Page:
2022 Shaping Up As the ‘Summer of Self-Defense’

More people are arming for self-defense these days. Part of that should be preparedness training at a gun range. iStock-488768604
More people are arming for self-defense these days. Part of that should be preparedness training at a gun range. iStock-488768604

U.S.A.-(AmmoLand.com)- The fatal shooting of a 22-year-old man in West Palm Beach, Fla., who allegedly threatened to open fire on a crowd Aug. 7 is just the latest in a number of incidents in which a legally-armed private citizen appears to have prevented a tragedy.

Gun prohibitionists have remained silent in the wake of the shooting, where—according to the Palm Beach Post—a “brawl between two women escalated into a fight involving about 20 people.” The suspect reportedly “grabbed a short-barreled rifle from his car and threatened to fire into the crowd.”

At that point, an unidentified 32-year-old man who has an active concealed carry license, drew and fired.

The story got all the way to the Pacific Northwest, where KOMO News (the ABC affiliate in Seattle) reported the would-be gunman announced plans to “shoot up the crowd.”

According to WPBF, the armed citizen remained on the scene and cooperated with responding officers. The 22-year-old died at the scene.

This was the latest incident in a growing number of shootings this summer involving armed private citizens firing in self-defense or in defense of a larger crowd of unarmed people.

The most high-profile of these incidents so far has been the shooting of a would-be mass killer at the Greenwood Park shopping mall in Indiana. There, a legally-armed 22-year-old Elisjsha Dicken fatally shot 20-year-old Douglas Sapirman, who had fired 24 rounds from an AR-15-style rifle into a crowded food court. Dicken fired ten rounds with a 9mm pistol, hitting Sapirman from a distance estimated at 40 yards, stopping what could have been a massacre.

While Dicken was hailed as a hero by local authorities, the story seemed to disappear from the headlines after a few days. Many in the firearms community suggest it’s because stories about good guys with guns do not fit the anti-gun “narrative.”

As July came to a close, the 80-year-owner of a Norco, Calif., liquor store fired a shotgun blast at a rifle-toting would-be robber, seriously wounding him in an incident caught on the store’s security camera. The segment went viral, making Craig Cope a national icon, but again, his notoriety seemed to quickly fade, as stories about good guys with guns often do.

In Middletown, Ohio, an Amazon delivery driver “is not facing any charges after he shot a knife-wielding man on Sunday,” according to WXIX News. The report says the unidentified driver was approached by a suspect identified as Christopher Roberts, who was allegedly armed with a knife. The driver shot Roberts in the leg.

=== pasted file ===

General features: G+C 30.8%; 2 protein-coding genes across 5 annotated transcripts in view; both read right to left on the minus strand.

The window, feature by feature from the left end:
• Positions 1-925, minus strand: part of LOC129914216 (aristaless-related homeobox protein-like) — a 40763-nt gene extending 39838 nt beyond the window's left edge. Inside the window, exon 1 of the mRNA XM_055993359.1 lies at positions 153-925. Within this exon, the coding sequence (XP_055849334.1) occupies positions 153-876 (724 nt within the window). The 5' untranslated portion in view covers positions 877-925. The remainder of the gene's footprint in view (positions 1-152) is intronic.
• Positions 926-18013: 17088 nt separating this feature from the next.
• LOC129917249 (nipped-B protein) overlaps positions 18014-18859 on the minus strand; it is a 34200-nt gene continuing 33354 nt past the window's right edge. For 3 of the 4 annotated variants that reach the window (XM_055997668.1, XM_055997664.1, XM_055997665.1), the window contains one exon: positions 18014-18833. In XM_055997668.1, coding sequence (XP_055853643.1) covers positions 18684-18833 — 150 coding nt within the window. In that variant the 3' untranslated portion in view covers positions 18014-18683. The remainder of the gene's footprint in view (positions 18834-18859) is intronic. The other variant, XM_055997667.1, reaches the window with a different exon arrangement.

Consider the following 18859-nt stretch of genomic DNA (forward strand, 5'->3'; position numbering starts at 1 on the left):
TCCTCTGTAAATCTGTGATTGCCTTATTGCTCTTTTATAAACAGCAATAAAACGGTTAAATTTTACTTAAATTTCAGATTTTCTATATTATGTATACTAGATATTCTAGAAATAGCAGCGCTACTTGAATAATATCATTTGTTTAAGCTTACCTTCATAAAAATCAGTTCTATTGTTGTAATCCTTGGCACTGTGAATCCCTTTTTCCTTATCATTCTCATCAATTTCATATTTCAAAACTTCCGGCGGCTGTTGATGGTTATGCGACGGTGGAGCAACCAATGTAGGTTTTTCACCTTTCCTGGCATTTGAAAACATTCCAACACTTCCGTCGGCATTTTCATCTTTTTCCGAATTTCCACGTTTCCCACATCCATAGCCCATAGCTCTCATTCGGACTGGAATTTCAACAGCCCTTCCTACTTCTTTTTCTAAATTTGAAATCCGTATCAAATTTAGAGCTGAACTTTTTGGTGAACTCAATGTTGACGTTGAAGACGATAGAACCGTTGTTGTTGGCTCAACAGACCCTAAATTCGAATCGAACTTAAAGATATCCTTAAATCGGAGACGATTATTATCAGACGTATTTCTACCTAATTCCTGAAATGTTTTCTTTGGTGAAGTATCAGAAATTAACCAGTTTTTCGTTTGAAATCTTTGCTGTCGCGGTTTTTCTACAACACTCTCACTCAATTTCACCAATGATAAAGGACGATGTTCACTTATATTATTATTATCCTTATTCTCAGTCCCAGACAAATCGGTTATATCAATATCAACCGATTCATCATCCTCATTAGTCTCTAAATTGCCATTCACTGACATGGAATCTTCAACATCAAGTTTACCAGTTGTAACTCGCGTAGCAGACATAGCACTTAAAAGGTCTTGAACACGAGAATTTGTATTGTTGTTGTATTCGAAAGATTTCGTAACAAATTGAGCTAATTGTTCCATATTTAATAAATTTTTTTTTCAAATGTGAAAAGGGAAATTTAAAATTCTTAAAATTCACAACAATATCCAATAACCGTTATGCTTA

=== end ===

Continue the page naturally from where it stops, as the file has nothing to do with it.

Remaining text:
Responding Middletown officers found the suspect and took him to a local medical center for treatment. After being treated, WXIX reported, he walked out of the hospital and again had to be rounded up by police, who took him to a different hospital.

Middletown Police Chief David Birk told reporters it was obvious the Amazon driver was in fear. When the suspect walked away from the first hospital, it “kind of helped clarify the situation that the Amazon delivery driver was just defending himself,” the chief reportedly explained.

Go to Google and look up “self-defense shooting.” You will see at last 2,410,000 references listed, with the most recent incidents first, and then going back in time. Self-defense is hardly a recent phenomenon, but the fact that more such cases seem to be showing up—albeit temporarily—in news reports suggests more armed citizens are fighting back against what seems to be out-of-control violent crime.

Right around Oct. 1, the Crime Prevention Research Center should be releasing it updated data on the number of active concealed carry licenses and permits in the U.S. Last year, the number was above 21.5 million, and that number should be higher this year. In addition, consider the number of people legally carrying without permits in 25 states that now have “Constitutional Carry” laws.

It is incumbent upon armed citizens to know their state’s self-defense/use-of-force statutes. One cannot resort to deadly force over minor offenses, but in clear cases of imminent and unavoidable death or grave bodily harm—such as an armed robber aiming a rifle at a liquor store owner, or someone opening fire in a shopping mall—the threshold has obviously been passed.

People buying guns for personal protection should always seek competent instruction.


About Dave Workman

Dave Workman is a senior editor at TheGunMag.com and Liberty Park Press, author of multiple books on the Right to Keep & Bear Arms, and formerly an NRA-certified firearms instructor.

Dave Workman